3D Printing on TV: Fact or Fiction?

By July 5, 2017Entertainment, Industry

We’ve seen some wild things in movies and television over the past century. Especially in the science fiction genre.

Critics like to point to everything a show gets “wrong.” But that doesn’t change the fact that what we thought improbable 50 years ago is now everyday.

And sometimes a TV episode points to something that seems extraordinary to the average viewer, but common in others’ lives.

Like 3D printing.

Sure, sometimes television portrays 3D printing as far more advanced than it actually is. But with every episode that airs, our industry gets that much more interest.

3D printing is even helping the entertainment industry create our favorite shows.

But it’s much more fun to see how the technology is incorporated into plot lines. Here’s a few of our favorite examples.

Westworld on HBO

We’re more than a little fond of Westworld around here (we wrote an entire blog post on it and how the creators use 3D printing).

The series centers around a futuristic theme park filled with extremely realistic-looking androids. From scenes in the pilot episode, it appears these androids are made with a process that, if not actually 3D printing, is very close to it.

Modern 3D printing can’t create androids like those seen on Westworld. But, again, this series is set in the future. Who knows where 3D printing goes from here?

Pure Genius on CBS

The pilot episode of this series underscores how close Hollywood comes to reality, but also how far from reality television often is. This series is about a tech billionaire who builds a hospital equipped with the latest in medical advances – including many things not possible yet.

In this episode, the characters were able to 3D print a complete human organ and transplant it into a patient. Though there have been some incredible advancements in the use of 3D printing for the medical industry, we’re not quite there.

The Big Bang Theory on CBS

We’re fond of Westworld for its forward-thinking look at what 3D printing might be one day. But we love The Big Bang Theory any day – especially when they’re showcasing 3D printing.

This episode was much more realistic than most TV episodes that feature 3D printing. Two characters, Raj and Howard, decide to purchase a 3D printer in order to make better action figures – including ones of themselves. There’s even a short discussion on the potential impact 3D printing could have on American manufacturing.

Grey’s Anatomy on ABC

Medical usage has always been a huge part of 3D printing’s evolution. And a Grey’s Anatomy episode in 2013 centered on one reason why.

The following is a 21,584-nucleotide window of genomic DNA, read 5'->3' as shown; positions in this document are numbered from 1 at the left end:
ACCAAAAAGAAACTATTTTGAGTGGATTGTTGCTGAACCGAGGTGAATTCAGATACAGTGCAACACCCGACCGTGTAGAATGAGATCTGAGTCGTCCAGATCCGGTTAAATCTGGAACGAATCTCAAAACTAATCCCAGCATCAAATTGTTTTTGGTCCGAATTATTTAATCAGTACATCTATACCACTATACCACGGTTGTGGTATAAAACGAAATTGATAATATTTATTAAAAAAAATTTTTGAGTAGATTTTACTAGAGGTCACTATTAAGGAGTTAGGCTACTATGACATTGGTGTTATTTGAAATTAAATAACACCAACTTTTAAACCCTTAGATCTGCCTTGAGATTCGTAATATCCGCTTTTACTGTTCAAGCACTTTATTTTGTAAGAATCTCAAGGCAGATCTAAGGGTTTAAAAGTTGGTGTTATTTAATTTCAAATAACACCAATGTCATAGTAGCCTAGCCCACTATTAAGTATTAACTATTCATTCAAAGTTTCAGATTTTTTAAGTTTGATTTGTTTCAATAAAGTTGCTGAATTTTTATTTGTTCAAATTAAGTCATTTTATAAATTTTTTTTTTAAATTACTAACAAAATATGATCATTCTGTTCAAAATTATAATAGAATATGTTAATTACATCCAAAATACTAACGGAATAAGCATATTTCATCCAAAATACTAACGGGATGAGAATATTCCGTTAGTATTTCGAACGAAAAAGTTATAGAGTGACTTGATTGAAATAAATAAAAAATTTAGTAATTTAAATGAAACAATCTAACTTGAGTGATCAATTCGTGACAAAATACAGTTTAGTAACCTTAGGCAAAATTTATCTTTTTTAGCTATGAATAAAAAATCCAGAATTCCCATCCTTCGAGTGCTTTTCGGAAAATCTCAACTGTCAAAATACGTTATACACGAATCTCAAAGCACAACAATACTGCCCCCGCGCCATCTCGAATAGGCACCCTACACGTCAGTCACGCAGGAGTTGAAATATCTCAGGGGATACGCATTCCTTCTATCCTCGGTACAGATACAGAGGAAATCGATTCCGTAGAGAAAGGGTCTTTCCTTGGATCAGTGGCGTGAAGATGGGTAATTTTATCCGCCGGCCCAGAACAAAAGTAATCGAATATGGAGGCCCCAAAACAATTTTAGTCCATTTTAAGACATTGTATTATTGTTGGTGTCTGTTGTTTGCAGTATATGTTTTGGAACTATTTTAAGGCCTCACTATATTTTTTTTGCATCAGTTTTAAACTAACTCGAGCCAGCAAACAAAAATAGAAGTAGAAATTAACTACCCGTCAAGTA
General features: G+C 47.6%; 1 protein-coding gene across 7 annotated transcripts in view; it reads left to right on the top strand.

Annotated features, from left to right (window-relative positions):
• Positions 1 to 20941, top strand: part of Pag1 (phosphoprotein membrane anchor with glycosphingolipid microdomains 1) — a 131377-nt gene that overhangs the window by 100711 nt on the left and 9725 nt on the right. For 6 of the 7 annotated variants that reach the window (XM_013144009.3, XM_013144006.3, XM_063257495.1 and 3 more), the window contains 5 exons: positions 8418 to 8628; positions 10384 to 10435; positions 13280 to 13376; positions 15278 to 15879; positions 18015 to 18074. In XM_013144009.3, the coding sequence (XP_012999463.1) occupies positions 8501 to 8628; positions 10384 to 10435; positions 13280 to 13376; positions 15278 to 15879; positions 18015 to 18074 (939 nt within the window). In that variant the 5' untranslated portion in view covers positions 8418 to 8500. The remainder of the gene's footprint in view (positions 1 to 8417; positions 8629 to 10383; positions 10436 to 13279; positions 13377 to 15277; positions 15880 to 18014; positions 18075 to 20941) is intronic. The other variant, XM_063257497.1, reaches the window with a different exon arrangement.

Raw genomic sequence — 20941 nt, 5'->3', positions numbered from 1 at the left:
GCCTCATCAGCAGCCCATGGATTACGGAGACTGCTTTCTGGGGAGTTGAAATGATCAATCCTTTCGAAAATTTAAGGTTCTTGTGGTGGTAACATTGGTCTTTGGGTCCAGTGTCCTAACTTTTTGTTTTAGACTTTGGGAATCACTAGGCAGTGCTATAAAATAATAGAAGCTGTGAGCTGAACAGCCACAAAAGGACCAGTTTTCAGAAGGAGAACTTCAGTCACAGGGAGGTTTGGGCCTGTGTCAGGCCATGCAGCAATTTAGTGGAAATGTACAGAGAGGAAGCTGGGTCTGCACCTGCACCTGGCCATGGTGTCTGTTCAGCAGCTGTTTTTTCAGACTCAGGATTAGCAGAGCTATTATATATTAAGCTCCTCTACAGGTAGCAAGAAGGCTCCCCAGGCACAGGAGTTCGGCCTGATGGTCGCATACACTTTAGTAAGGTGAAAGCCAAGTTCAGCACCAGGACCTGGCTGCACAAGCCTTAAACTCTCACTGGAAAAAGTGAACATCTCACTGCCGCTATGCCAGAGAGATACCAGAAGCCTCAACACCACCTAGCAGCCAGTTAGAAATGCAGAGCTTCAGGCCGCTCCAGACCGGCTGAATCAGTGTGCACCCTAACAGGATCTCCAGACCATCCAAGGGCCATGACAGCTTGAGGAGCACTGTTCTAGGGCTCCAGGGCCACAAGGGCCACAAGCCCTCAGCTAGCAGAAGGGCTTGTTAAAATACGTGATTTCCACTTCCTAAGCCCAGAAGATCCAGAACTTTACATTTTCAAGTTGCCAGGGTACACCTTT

In this medical drama, one doctor brings a 3D printer to the hospital where the show is set. Her presentation to the rest of the hospital staff focuses on how 3D printing allows medical professionals to customize medical devices to each patient right there in the hospital itself.

The Good Wife on CBS

(CBS is apparently fond of 3D printing.)

This particular episode of the legal drama focuses more on the political and cultural ramifications of 3D printing rather than the technology itself.

A man has been injured by a 3D printed gun and is suing the designer. Yes, it is possible to 3D print a gun – but as the trial in this episode points out, doing so has its issues. Why sue the designer? Because the man wasn’t shot – the weapon “exploded” during use.

3D printing has the potential to allow people to buy 3D files and print their own items as needed. But this episode asks the question: who is ultimately responsible for a defective 3D print?

Bones on Fox

This forensic drama showcased 3D printing twice during its twelve seasons. The first episode featuring 3D printing aired all the way back in the show’s sixth season (which was 2010). And it shows a lack of real research on the writers’ parts. (Can anyone tell me what an “additive stereolithograph” is? Anyone?)

But the episode does give a good example of what 3D imaging and printing can do together, as the investigators use imaging to scan the imprint of a body left in concrete and then print the bones based on the scan.

The second episode aired as part of season 10 in 2015. The characters in the US use a 3D printer to “send” tools to members of the team who have traveled to Iran. How very NASA of them.

Getting Eyes on the Industry

From showing people what 3D printing is capable of now to stretching our imaginations as to what 3D printing could be, TV is getting people to talk about 3D printing. And every time that happens, we get a little bit closer to making what is just an idea right now into the reality of 3D printing.